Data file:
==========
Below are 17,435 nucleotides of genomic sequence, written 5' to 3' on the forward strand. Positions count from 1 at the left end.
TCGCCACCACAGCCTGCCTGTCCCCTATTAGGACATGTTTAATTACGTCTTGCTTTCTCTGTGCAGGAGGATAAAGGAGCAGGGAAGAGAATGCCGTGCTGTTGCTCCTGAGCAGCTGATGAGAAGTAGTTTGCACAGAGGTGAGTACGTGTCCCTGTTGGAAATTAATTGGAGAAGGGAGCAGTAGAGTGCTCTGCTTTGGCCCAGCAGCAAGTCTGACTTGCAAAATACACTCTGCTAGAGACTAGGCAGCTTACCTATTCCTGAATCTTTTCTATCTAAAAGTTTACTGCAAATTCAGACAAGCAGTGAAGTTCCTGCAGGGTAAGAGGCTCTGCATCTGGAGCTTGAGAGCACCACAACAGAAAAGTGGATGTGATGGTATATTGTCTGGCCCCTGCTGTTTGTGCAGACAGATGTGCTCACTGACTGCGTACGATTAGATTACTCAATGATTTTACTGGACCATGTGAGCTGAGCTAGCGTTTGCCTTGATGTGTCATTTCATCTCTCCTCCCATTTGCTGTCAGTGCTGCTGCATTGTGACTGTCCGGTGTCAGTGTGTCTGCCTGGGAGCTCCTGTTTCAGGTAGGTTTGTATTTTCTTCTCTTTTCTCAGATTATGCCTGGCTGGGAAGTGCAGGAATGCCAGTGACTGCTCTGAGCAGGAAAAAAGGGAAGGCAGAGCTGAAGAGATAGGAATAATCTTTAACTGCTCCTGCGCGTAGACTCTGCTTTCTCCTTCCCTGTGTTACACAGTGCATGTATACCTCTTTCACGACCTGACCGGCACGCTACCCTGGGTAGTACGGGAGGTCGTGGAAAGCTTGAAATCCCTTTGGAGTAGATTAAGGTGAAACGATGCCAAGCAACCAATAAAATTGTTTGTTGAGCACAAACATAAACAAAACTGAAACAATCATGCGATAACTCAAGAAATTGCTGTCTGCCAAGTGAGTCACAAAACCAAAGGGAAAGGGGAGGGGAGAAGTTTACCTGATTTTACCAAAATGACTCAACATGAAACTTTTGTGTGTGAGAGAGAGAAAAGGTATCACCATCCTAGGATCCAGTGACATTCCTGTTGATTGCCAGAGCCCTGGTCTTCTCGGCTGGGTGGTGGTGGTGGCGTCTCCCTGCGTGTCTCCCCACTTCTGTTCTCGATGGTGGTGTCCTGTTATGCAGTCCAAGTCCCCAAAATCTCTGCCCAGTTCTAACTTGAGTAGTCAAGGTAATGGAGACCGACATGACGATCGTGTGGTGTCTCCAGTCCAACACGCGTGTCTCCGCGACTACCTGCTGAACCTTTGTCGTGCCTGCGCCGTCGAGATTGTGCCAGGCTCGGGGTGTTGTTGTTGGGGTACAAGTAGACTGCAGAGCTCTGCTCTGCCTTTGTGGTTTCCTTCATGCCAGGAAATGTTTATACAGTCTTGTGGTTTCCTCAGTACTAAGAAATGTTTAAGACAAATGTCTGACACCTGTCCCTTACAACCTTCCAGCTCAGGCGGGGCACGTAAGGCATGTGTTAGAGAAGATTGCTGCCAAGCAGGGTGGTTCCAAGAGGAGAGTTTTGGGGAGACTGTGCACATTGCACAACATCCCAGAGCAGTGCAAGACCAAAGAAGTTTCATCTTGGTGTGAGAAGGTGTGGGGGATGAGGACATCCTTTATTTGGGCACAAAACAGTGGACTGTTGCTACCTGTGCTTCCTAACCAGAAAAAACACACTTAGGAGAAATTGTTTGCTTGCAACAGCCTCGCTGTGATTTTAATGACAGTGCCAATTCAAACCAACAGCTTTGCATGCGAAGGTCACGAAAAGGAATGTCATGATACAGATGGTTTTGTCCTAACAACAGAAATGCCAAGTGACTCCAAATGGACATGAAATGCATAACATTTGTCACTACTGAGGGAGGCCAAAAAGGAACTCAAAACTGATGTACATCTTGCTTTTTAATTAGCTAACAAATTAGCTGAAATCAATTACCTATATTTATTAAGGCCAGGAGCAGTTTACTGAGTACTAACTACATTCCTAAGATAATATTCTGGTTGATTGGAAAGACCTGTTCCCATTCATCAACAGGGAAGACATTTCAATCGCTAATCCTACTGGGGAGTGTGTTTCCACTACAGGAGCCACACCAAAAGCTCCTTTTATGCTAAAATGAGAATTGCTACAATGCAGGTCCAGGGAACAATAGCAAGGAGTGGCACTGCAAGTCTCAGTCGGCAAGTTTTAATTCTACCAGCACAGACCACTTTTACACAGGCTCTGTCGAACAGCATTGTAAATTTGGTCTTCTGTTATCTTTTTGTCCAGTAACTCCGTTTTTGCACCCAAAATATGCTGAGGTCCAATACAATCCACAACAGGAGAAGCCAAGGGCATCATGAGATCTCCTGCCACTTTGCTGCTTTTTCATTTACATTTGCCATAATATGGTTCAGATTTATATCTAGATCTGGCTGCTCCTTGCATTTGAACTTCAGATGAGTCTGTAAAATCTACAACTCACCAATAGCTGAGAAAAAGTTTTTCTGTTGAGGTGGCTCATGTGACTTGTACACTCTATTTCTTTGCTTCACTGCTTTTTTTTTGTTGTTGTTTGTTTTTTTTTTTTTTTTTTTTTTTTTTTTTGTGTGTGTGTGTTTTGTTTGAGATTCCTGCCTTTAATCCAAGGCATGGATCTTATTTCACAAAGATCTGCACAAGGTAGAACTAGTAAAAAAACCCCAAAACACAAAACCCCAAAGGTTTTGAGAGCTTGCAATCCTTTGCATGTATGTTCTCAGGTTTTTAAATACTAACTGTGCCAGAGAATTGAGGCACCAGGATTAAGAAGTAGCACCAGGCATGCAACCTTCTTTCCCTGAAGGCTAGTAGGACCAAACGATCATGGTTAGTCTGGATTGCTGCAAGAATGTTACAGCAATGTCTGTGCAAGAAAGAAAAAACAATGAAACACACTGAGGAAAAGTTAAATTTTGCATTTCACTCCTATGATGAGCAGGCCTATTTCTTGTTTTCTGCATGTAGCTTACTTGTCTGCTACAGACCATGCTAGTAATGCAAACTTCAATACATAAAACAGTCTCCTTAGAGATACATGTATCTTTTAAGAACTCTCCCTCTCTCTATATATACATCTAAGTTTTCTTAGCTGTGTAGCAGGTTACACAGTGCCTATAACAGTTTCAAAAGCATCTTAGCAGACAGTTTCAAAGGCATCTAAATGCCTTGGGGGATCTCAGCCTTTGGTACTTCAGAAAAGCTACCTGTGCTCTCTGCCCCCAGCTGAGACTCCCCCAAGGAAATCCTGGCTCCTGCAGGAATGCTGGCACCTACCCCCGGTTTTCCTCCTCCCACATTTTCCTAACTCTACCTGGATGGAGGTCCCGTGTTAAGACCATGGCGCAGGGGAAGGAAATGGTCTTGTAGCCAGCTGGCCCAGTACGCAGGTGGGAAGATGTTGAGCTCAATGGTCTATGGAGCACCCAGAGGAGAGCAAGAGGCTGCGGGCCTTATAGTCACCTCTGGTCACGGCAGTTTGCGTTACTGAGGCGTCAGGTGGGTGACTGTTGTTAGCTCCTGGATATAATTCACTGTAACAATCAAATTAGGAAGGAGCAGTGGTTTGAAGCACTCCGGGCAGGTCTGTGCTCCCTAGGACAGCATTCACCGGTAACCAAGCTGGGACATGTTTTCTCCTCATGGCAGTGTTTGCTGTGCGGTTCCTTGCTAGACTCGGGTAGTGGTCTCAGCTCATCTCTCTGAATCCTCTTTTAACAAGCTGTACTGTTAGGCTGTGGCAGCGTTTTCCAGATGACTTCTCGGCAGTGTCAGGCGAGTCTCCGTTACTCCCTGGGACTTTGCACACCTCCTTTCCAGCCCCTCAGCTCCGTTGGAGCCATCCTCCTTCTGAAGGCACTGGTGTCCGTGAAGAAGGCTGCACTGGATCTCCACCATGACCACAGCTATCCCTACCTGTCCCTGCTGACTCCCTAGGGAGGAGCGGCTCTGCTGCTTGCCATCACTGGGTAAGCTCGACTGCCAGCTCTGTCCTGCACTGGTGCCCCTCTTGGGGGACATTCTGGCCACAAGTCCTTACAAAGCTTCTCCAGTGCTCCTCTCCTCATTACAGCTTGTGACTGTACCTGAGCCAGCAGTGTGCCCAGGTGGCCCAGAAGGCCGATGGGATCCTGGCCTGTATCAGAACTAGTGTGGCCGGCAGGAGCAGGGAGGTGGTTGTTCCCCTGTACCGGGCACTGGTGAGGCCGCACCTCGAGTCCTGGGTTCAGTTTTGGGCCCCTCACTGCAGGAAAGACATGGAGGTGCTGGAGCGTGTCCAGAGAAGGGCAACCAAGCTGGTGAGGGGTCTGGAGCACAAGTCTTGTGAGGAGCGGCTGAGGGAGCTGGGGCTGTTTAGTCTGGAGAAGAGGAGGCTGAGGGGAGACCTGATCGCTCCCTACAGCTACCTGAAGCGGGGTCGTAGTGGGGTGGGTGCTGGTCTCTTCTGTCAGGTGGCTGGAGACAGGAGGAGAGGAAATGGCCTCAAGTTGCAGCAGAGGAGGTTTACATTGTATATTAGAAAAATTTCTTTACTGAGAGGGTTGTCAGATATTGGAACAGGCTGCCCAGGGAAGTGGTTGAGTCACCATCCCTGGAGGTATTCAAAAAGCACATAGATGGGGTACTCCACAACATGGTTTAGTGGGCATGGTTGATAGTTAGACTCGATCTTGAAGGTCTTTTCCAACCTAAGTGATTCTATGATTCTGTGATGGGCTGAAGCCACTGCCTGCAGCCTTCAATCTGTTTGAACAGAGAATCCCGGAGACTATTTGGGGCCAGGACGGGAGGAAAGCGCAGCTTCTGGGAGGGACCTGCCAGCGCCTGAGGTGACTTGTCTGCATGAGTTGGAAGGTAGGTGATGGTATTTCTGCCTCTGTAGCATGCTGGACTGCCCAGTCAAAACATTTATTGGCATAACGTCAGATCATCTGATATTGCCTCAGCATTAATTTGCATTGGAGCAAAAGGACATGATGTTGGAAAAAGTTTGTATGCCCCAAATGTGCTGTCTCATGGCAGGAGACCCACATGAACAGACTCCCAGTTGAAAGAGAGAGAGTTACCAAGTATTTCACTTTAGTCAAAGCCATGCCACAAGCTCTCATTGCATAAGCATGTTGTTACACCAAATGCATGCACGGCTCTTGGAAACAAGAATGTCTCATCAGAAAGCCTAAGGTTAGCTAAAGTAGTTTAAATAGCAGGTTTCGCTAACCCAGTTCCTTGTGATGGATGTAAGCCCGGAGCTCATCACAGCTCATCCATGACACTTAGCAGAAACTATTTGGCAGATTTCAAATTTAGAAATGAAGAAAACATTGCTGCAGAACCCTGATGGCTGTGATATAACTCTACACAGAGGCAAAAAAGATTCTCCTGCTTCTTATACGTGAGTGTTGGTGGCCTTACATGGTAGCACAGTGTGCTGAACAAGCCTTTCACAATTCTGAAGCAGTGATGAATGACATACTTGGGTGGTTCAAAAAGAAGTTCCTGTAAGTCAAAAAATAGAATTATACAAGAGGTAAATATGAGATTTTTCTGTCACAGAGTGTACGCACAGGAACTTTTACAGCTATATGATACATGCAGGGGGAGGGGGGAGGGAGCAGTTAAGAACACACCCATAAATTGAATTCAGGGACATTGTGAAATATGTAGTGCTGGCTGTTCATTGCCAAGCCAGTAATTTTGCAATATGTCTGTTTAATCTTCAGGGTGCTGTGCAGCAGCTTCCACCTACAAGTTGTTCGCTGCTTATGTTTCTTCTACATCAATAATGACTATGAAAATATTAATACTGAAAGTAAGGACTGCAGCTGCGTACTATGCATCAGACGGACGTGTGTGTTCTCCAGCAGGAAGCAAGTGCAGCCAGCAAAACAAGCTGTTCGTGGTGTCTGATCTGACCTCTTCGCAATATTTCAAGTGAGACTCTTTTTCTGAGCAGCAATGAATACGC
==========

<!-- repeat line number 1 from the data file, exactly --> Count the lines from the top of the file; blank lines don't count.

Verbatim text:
Below are 17,435 nucleotides of genomic sequence, written 5' to 3' on the forward strand. Positions count from 1 at the left end.